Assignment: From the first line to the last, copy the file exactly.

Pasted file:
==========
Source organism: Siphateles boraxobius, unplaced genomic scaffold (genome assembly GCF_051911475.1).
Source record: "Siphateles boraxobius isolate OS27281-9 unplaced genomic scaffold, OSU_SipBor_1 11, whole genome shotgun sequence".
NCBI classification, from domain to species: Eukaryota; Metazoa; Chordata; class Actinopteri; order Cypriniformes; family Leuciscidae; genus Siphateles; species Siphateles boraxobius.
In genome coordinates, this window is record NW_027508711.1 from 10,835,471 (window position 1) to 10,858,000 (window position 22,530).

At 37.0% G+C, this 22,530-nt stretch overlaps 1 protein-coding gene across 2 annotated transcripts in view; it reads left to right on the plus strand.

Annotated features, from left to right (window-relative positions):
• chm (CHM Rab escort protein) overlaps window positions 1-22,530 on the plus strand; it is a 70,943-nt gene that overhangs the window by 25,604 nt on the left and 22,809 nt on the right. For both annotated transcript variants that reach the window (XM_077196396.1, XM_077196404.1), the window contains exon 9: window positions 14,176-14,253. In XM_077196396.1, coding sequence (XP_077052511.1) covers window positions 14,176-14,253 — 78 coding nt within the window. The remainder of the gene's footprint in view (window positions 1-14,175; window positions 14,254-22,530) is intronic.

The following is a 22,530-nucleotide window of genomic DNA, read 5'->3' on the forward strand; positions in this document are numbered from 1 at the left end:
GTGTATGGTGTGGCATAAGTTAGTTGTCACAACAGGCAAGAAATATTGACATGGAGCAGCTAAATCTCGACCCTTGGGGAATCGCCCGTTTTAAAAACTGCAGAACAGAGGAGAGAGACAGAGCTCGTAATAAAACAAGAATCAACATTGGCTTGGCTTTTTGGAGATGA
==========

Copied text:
Source organism: Siphateles boraxobius, unplaced genomic scaffold (genome assembly GCF_051911475.1).
Source record: "Siphateles boraxobius isolate OS27281-9 unplaced genomic scaffold, OSU_SipBor_1 11, whole genome shotgun sequence".
NCBI classification, from domain to species: Eukaryota; Metazoa; Chordata; class Actinopteri; order Cypriniformes; family Leuciscidae; genus Siphateles; species Siphateles boraxobius.
In genome coordinates, this window is record NW_027508711.1 from 10,835,471 (window position 1) to 10,858,000 (window position 22,530).

At 37.0% G+C, this 22,530-nt stretch overlaps 1 protein-coding gene across 2 annotated transcripts in view; it reads left to right on the plus strand.

Annotated features, from left to right (window-relative positions):
• chm (CHM Rab escort protein) overlaps window positions 1-22,530 on the plus strand; it is a 70,943-nt gene that overhangs the window by 25,604 nt on the left and 22,809 nt on the right. For both annotated transcript variants that reach the window (XM_077196396.1, XM_077196404.1), the window contains exon 9: window positions 14,176-14,253. In XM_077196396.1, coding sequence (XP_077052511.1) covers window positions 14,176-14,253 — 78 coding nt within the window. The remainder of the gene's footprint in view (window positions 1-14,175; window positions 14,254-22,530) is intronic.

The following is a 22,530-nucleotide window of genomic DNA, read 5'->3' on the forward strand; positions in this document are numbered from 1 at the left end:
GTGTATGGTGTGGCATAAGTTAGTTGTCACAACAGGCAAGAAATATTGACATGGAGCAGCTAAATCTCGACCCTTGGGGAATCGCCCGTTTTAAAAACTGCAGAACAGAGGAGAGAGACAGAGCTCGTAATAAAACAAGAATCAACATTGGCTTGGCTTTTTGGAGATGA